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# LC Circuits

Consider an electrical circuit consisting of an inductor, of inductance , connected in series with a capacitor, of capacitance . (See Figure 4.) Such a circuit is known as an LC circuit, for obvious reasons. Suppose that is the instantaneous current flowing around the circuit. According to standard electrical circuit theory (Fitzpatrick 2008), the potential drop across the inductor (in the direction of the current flow) is . Again, from standard electrical circuit theory (ibid.), the potential drop across the capacitor is , where is the charge stored on the capacitor's positive plate. However, because electric charge is a conserved quantity (ibid.), the current flowing around the circuit is equal to the rate at which charge accumulates on the capacitor's positive plate: that is, . According to Kirchhoff's second circuital law, the sum of the potential drops across the various components of a closed circuital loop is equal to zero (Grant and Philips 1975). In other words,

 (33)

Dividing by , and differentiating with respect to , we obtain

 (34)

where

 (35)

Comparison with Equation (17) reveals that Equation (34) is a simple harmonic oscillator equation with the associated angular oscillation frequency . We conclude that the current in an LC circuit executes simple harmonic oscillations of the form

 (36)

where and are constants. According to Equation (33), the potential drop, , across the capacitor is minus that across the inductor, so that , giving

 (37)

Here, use has been made of the trigonometric identity . (See Appendix B.) It follows that the voltage in an LC circuit oscillates at the same frequency as the current, but with a phase shift of radians. In other words, the voltage is maximal when the current is zero, and vice versa. The amplitude of the voltage oscillation is that of the current oscillation multiplied by . Thus, we can also write

 (38)

Comparing with Equation (22), we deduce that

 (39)

is a conserved quantity. However, , and . Thus, multiplying the preceding expression by , we obtain

 (40)

The first and second terms on the right-hand side of the preceding expression can be recognized as the instantaneous energies stored in the capacitor and the inductor, respectively (Fitzpatrick 2008). The former energy is stored in the electric field generated when the capacitor is charged, whereas the latter is stored in the magnetic field induced when current flows through the inductor. It follows that that the quantity in Equation (40) is the total energy of the circuit, and that this energy is a conserved quantity. The oscillations of an LC circuit can, thus, be understood as a cyclic interchange between electric energy stored in the capacitor, and magnetic energy stored in the inductor.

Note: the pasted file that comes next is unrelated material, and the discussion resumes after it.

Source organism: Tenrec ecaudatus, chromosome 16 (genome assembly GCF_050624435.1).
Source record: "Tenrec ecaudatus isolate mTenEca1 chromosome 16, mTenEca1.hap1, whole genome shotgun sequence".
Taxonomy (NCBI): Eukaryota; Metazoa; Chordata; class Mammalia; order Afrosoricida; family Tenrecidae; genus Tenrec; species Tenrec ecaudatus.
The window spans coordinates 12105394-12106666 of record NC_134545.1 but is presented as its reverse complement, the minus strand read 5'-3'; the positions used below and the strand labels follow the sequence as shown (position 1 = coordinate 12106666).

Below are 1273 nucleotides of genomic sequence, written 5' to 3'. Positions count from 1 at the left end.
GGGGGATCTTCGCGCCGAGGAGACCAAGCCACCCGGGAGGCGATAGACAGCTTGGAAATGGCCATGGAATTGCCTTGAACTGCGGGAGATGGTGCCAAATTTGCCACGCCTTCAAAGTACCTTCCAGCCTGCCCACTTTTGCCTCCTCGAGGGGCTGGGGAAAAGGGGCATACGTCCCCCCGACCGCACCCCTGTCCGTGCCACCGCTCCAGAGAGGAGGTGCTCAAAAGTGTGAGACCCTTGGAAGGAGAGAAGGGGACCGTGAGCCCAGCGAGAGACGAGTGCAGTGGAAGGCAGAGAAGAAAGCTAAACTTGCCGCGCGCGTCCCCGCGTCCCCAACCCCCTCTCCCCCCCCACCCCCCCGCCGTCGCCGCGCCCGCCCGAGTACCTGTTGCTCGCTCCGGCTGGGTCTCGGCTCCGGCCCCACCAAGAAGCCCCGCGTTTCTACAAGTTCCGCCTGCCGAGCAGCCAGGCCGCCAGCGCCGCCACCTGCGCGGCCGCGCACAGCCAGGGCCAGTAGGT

Suppose that at the capacitor is charged to a voltage , and there is zero current flowing through the inductor. In other words, the initial state is one in which all of the circuit energy resides in the capacitor. The initial conditions are and . In this case, it can be shown that the current evolves in time as

 (41)

Suppose that at the capacitor is fully discharged, and there is a current flowing through the inductor. In other words, the initial state is one in which all of the circuit energy resides in the inductor. The initial conditions are and . In this case, it can be demonstrated that the current evolves in time as

 (42)

Suppose, finally, that at the capacitor is charged to a voltage , and the current flowing through the inductor is . Since the solutions of the simple harmonic oscillator equation are superposable, it follows that the current evolves in time as

 (43)

Furthermore, according to Equation (38), the voltage evolves in time as

 (44)

or

 (45)

Here, use has been made of the trigonometric identities and . (See Appendix B.)

The instantaneous electrical power absorption by the capacitor, which can be shown to be minus the instantaneous power absorption by the inductor, is (Fitzpatrick 2008)

 (46)

where use has been made of Equations (43) and (45), as well as the trigonometric identities and . (See Appendix B.) Hence, the average power absorption during a cycle of the oscillation,

 (47)

is zero, because it is readily demonstrated that . In other words, any energy that the capacitor absorbs from the circuit during one half of the oscillation cycle is returned to the circuit, without loss, during the another. The same goes for the inductor.

Next: Simple Pendula Up: Simple Harmonic Oscillation Previous: Simple Harmonic Oscillator Equation
Richard Fitzpatrick 2013-04-08